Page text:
Activating Your Inner Genius, Part Four

Ganesha figure with offering

 

In order to more fully discover what keeps us stuck in life, we must take a look at what we withhold from the universe.  When a plan or project doesn’t move forward, either effort has not been put forward or the effort does not match the scale of the obstacles in the way.  Hindus pray to Mahaganapati, Lord of the Ganas (Servants of the Gods), also known as Vigneshwara, Remover of Obstacles, in order to get the flow of energy moving again, to break the cycle of low return on a low investment.  The philosophy of the Vedas, otherwise known as Santana Dharma or Hinduism, teaches the relationship of cause and effect.  Those of us who want a big return must also make a big investment.  Wherever there is stasis, lack, or privation, there must also be some corresponding ill use of resources.  To use resources (like time, money, and relationships) in the best way requires that we first align our use of these resources with our most deeply held beliefs.  If we knowingly or unknowingly commit resources to projects that do not align with our values, we experience lack and privation.  Second, the resources committed must match or exceed the obstacles in the way.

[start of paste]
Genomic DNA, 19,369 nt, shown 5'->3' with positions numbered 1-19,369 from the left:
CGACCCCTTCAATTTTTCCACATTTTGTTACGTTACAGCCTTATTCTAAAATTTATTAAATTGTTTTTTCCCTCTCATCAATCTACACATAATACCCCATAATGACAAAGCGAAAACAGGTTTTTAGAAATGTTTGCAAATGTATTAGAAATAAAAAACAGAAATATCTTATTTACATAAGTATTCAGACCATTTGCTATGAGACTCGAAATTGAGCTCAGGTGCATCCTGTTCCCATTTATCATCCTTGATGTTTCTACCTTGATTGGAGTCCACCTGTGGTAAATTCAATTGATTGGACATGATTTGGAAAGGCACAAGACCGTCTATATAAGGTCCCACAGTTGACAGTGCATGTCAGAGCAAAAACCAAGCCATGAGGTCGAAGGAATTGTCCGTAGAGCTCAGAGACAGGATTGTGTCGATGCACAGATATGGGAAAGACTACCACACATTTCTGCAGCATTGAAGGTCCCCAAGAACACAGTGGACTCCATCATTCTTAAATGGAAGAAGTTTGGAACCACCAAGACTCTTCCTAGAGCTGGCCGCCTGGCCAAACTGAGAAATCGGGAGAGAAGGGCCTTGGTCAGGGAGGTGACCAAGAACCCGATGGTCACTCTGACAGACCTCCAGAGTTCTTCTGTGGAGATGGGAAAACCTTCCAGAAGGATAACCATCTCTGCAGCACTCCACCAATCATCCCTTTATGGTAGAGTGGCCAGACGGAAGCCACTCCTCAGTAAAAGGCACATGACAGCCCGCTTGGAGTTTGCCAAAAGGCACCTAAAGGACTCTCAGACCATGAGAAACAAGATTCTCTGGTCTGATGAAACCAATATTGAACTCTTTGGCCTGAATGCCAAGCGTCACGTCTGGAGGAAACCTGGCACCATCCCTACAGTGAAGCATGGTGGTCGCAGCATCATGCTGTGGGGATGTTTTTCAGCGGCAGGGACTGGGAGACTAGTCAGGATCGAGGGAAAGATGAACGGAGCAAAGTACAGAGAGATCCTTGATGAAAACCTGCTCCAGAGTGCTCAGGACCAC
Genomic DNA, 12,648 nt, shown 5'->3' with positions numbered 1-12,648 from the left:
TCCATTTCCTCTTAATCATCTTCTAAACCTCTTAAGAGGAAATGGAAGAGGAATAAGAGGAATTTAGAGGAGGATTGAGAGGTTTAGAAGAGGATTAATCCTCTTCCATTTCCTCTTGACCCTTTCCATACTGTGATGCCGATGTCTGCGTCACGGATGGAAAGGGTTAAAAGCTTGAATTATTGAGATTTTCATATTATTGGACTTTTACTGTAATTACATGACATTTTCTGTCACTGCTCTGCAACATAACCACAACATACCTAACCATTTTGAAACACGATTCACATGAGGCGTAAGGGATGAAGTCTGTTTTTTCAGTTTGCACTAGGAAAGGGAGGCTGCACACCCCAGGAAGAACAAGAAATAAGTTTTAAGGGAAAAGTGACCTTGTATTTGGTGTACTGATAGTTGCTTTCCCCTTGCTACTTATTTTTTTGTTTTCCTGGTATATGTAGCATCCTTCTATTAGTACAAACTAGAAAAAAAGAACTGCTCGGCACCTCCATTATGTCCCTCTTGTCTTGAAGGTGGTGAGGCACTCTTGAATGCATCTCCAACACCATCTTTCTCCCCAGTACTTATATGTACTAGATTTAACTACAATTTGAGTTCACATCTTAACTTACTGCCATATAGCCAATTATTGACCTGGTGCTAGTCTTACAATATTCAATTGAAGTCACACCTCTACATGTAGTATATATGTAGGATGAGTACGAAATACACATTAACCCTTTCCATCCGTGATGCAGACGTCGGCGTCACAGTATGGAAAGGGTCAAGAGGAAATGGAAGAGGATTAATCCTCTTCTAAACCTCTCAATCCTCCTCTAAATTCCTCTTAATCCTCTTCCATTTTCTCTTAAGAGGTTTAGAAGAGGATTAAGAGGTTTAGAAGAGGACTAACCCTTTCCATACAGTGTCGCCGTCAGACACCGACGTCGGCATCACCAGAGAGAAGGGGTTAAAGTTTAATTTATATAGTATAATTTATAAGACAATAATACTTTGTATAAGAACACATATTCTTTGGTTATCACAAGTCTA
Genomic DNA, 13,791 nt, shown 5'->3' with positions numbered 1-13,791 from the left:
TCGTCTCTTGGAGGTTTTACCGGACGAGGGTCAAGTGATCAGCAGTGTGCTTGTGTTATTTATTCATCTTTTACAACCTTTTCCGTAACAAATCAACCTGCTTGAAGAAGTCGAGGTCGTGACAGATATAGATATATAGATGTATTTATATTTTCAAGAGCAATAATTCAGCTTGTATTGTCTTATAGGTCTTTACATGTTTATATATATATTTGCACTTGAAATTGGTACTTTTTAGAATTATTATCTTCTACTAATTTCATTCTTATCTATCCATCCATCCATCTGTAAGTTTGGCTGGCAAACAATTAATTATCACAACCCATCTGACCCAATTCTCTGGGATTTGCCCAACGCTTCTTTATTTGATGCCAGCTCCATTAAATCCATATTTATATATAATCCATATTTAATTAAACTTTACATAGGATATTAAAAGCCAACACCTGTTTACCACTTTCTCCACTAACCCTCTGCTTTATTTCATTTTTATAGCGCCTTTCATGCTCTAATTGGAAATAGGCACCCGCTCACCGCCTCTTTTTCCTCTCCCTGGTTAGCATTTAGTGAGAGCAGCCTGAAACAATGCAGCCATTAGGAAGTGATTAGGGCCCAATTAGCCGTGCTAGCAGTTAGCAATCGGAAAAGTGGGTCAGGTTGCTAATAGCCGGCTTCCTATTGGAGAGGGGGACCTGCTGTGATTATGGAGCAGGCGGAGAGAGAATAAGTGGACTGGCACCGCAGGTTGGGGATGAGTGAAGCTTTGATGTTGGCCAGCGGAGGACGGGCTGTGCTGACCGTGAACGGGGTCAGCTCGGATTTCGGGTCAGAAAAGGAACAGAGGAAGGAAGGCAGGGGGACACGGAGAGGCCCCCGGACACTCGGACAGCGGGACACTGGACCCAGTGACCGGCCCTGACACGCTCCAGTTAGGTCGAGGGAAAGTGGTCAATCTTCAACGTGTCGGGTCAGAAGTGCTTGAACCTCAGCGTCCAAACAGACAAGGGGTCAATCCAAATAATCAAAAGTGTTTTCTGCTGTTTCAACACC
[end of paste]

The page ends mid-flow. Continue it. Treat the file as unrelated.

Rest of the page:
In order to overcome obstacles, we must either put our own resources towards overcoming them or partner with others who have similar interests.  We can partner with other mortals, with the devas, or with our ancestors in seeking to advance ourselves down the right path in life.  The skeptic will say that prayers to gods and ancestors can’t make any difference, but our tradition teaches otherwise.  In order to stop withholding our gifts from the universe, we must first feel ourselves to be in a safe space.  Fear causes the action of withholding, and this fear has its roots in the sense of insecurity.  The person who feels more secure will commit more resources to the cause than the person who does not feel secure.  The person who believes in a secular, materialist, autonomous, isolated self will feel less secure, for he or she believes that it really all does depend on the individual. The person who believes in greater values, like the Satsanga, the lineage, the ancestors, the community, etc., will feel more secure, for the responsibility of living according to dharma is spread across the generations and across a dense web of relationships.  Practicing the rituals of the tradition affirms the link between generations (sages and ancestors to progeny), between orders of nature (human, animal, vegetable, mineral), and between metaphysical orders (divine, subtle and material reality). By giving the mind a firm foundation in these differing layers of reality, the practitioner of dharma begins from a position of strength.  From this position of strength, the Work of inner and outer transformation proceeds more smoothly.